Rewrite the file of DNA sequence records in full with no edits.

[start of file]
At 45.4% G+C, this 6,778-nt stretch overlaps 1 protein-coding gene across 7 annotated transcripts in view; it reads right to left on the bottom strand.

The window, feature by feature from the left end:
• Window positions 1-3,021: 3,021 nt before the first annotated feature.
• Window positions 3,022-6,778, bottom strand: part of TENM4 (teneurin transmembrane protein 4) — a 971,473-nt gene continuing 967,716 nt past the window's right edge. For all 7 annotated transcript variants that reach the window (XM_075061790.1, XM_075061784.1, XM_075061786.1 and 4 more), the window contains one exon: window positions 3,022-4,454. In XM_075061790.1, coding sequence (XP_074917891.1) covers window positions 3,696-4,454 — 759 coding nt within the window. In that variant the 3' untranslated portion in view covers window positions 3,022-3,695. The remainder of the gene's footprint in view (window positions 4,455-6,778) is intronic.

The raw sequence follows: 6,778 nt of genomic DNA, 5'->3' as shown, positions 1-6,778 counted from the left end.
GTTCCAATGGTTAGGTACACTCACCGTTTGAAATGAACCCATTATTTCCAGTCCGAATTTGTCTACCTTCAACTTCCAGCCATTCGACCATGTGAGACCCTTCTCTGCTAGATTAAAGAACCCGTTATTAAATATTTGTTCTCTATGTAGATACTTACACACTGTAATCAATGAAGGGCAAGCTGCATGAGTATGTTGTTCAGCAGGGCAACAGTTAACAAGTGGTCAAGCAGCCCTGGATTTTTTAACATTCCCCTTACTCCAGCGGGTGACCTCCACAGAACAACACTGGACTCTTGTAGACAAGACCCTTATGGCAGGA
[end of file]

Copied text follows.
At 45.4% G+C, this 6,778-nt stretch overlaps 1 protein-coding gene across 7 annotated transcripts in view; it reads right to left on the bottom strand.

The window, feature by feature from the left end:
• Window positions 1-3,021: 3,021 nt before the first annotated feature.
• Window positions 3,022-6,778, bottom strand: part of TENM4 (teneurin transmembrane protein 4) — a 971,473-nt gene continuing 967,716 nt past the window's right edge. For all 7 annotated transcript variants that reach the window (XM_075061790.1, XM_075061784.1, XM_075061786.1 and 4 more), the window contains one exon: window positions 3,022-4,454. In XM_075061790.1, coding sequence (XP_074917891.1) covers window positions 3,696-4,454 — 759 coding nt within the window. In that variant the 3' untranslated portion in view covers window positions 3,022-3,695. The remainder of the gene's footprint in view (window positions 4,455-6,778) is intronic.

The raw sequence follows: 6,778 nt of genomic DNA, 5'->3' as shown, positions 1-6,778 counted from the left end.
GTTCCAATGGTTAGGTACACTCACCGTTTGAAATGAACCCATTATTTCCAGTCCGAATTTGTCTACCTTCAACTTCCAGCCATTCGACCATGTGAGACCCTTCTCTGCTAGATTAAAGAACCCGTTATTAAATATTTGTTCTCTATGTAGATACTTACACACTGTAATCAATGAAGGGCAAGCTGCATGAGTATGTTGTTCAGCAGGGCAACAGTTAACAAGTGGTCAAGCAGCCCTGGATTTTTTAACATTCCCCTTACTCCAGCGGGTGACCTCCACAGAACAACACTGGACTCTTGTAGACAAGACCCTTATGGCAGGA